Girls week out on the Spice Island
Trip Start Apr 16, 2004
51Trip End Aug 31, 2008
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- Frank Herbert
7 girls heading off to the tropical island of Zanzibar 20 miles or so off the Tanzanian coast!!! Three girls (Alison, Lea and Bronwyn) are heading up from South Africa, while 4 of us (Cindy, Nix, Lyndall and myself) are heading down via Doha. We'll be catching up on the beach, cocktails in hand on Saturday 18th August, though all of us leaving from London will already be catching our flights the night before.
I'm more than ever looking forward to this holiday. Following the dreary London weather, I really can't wait to be spending 10 days in some sunshine. Apparently the temperature at the moment is about 29 degrees celsius - could I be any happier? There's been quite a bit of preparation before we're even heading off:
1. Yellow Fever Vaccination (£40) + Tetanus + Hepatitus A + Typhoid
2. Malaria Tablets (£45)
3. Oh, and there is a bit of doubt as to wether we really need to have a visa prior to travelling so three of us girls are just swinging it with a couple of US Dollars in our pocket, hoping to get the visa there. It'll definitely be working out to be cheaper than getting it at the embassy, about $50 USD.
Our flights seem to be confirmed and organised, though organising, booking and paying for the flights from Dar Es Salaam to Zanzibar has been somewhat unconventional, fingers crossed no issues there.
The vaccinations and visas has worked out to more than our accommodation which is about £56 each for the whole duration. We've managed to book out the whole Jambiani Guesthouse which is on the east coast of Zanzibar, right on the beach beside the Indian Ocean.
17 August 2007 - Friday
We headed straight from work to Heathrow airport where the plan was to buy a bottle of alcohol each to take with to Zanzibar. While in the Duty Free shops we happened to come across Richard who was promoting Gordon's Gin (as far as I can remember). Four of us girls were being dished shot after shot of G & T mixed with Elder Flower which was really nice. However, by the time the bottle had been emptied, we realised we had limited time to make our purchase. We queued for about 5 minutes only to be told that Doha would not permit the alcohol to be taken through. Caught the flight with a few minutes to spare.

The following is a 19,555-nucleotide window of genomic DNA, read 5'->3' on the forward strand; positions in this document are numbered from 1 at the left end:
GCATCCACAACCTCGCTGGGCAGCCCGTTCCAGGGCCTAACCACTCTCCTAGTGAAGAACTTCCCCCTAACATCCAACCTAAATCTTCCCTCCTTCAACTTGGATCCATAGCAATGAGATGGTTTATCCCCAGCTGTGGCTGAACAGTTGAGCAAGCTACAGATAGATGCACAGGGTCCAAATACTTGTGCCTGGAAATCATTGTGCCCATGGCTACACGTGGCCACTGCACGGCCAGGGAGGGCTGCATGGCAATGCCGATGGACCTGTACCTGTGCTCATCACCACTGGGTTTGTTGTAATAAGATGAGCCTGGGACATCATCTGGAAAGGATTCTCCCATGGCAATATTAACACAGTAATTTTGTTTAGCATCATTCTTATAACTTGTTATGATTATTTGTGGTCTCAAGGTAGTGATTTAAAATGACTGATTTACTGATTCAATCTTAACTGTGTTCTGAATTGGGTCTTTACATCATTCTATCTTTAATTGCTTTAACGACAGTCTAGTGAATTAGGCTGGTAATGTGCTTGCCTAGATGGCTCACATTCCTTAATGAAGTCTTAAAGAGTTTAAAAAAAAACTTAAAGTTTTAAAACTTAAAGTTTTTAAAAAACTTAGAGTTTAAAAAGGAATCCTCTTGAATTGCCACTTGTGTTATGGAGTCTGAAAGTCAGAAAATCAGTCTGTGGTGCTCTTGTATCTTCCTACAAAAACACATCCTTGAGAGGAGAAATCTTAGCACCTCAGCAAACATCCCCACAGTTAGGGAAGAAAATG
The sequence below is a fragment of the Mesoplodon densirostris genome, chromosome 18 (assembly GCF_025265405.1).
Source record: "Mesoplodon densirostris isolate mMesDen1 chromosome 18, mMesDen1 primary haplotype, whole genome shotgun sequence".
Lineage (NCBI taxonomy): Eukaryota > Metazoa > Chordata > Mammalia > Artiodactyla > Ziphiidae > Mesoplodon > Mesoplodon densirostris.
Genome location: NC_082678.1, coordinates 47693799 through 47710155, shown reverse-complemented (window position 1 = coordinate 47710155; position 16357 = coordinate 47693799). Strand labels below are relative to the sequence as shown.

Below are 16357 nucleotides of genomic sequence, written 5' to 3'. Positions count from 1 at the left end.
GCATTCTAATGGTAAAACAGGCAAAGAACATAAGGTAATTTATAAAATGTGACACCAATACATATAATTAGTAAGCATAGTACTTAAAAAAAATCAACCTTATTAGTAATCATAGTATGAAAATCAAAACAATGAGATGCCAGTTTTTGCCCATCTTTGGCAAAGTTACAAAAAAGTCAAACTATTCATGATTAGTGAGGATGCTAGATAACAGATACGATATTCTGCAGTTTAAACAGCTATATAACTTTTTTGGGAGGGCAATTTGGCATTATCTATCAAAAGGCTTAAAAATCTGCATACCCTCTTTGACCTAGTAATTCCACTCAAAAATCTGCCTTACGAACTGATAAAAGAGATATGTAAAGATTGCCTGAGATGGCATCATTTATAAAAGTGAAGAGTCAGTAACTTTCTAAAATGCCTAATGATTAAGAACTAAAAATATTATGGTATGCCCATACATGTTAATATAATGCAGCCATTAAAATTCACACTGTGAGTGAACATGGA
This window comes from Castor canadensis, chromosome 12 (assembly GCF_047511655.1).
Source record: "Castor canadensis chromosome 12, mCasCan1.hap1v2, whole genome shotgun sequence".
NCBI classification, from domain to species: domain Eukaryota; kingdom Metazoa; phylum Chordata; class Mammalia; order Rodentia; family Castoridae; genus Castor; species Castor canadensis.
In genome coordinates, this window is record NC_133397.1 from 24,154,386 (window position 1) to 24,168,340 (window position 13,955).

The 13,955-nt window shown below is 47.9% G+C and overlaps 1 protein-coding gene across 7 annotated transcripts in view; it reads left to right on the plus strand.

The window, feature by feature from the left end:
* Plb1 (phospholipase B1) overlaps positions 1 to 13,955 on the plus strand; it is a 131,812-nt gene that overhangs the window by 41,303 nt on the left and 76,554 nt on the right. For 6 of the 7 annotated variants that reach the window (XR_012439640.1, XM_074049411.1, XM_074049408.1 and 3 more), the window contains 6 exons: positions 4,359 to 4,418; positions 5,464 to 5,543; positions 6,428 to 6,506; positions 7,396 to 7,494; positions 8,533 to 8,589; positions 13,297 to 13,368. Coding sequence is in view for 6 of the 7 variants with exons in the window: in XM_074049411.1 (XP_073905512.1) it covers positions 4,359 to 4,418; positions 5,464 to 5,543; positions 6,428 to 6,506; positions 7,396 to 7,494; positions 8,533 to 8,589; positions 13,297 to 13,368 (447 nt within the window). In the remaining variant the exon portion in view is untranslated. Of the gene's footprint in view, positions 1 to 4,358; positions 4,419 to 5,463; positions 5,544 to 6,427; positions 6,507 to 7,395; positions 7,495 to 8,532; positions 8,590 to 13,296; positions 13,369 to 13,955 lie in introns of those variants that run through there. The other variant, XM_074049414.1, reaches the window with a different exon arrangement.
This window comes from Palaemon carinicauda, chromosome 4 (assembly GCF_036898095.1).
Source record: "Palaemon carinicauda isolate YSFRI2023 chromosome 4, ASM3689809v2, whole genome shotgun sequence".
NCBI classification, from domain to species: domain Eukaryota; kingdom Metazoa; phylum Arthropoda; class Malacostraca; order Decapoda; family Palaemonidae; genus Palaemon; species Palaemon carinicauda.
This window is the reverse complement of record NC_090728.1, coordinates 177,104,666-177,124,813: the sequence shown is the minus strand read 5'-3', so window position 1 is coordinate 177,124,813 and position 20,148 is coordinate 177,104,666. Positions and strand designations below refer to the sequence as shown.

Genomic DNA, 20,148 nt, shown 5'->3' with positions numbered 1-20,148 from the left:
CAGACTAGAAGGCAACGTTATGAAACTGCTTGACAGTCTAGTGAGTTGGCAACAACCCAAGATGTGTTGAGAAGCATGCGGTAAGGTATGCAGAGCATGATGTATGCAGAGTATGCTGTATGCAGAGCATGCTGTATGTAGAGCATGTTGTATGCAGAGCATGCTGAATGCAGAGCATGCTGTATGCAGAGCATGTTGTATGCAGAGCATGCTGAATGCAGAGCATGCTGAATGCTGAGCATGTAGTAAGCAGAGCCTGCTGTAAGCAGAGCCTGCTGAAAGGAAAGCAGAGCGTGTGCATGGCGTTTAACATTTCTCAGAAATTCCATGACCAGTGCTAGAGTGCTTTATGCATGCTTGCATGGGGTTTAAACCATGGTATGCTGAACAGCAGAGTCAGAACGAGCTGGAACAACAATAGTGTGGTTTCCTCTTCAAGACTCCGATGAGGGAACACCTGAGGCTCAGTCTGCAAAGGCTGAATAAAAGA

All of us were on such a high having had a good laugh in the airport and off on holiday. Amidst all the excitement and fun I managed to lose my small digital camera. Either at the airport or on the flight between London and Doha. Well, at least the loss was before rather than after the holiday.
18 August 2007 - Saturday
From London we transferred in Doha for a flight to Dar Es Salaam. We arrived at 14:15 and queued up for our tourist Visas. This was some pretty organised chaos. Lyndall had already obtained her visa from the embassy in London and thus went through to collect our luggage in the meantime. $50 USD later and no further checks we were through and looking for our final connecting flight to Zanzibar on ZanAir. This plane could not have held more than 20 passengers. Our flight to about 20 minutes across which was a vast improvement in time compared to our two other previous flights.
Without checking any visas or passports, we were welcomed to Zanzibar, jammed into a taxi and carted off on our hour and a half trip across to Jambiani. Our driver tried to relieve our nerves by mentioning that he'd been a taxi driver for years and years and that he was rather adept at missing all the cattle, goats, people, cars and bicycles on the road. Another example of organised chaos...
On arrival at our Jambiani Gueshouse, we were welcomed by Dude with a "Karibuni" and an awesome dish of curried fish for dinner.
Our house consisted of 6 basic bedrooms, with either a double or two single beds covered by mosquite nets (my saving grace). The beds were not the most comfortable around but then again they served their purpose. There were two bathrooms with basic showers. Without queries, I assumed that there was no hot water available and proceeded to cold showers for the first three days at the house. Once the hot water was discovered, it turned out that it wasn't available at ALL times. Not to worry though, as cold water was more than good enough when showering in temperatures exceeding 20 degrees celsius.
After dropping our bags in our rooms, and finally having the girls that had headed up from South Africa, join us we warmed up the evening with some Pictionary, which transponded to Actionary... and then finally with a decision to go for a skinny dip. We did not however realise that the sea had retreated to way back considering that our beach was padded with a huge sand bank. After looking for the ocean for about 2 minutes, we aborted that idea and headed down the beach to find a festive bar to join. We ended up at Dhow Beach Restaurant which is about 3 minutes walk from our house where we found music. Turned out that we were the party as there weren't too many other people there.
19 August 2007 - Sunday
We were all expecting some sort of hangover from the night before but turns out that the alcohol in Zanzibar is hangover free. None-the-less, we had a pretty lazy day considering it was quite overcast with a few thundershowers around.
We'd promised Salama, a local lady, that we would all have a Henna Tattoo done and stood in our queues while each of us got a variation of the picture drawn from what we chose. I managed to destroy Nikki's tatoo but hey...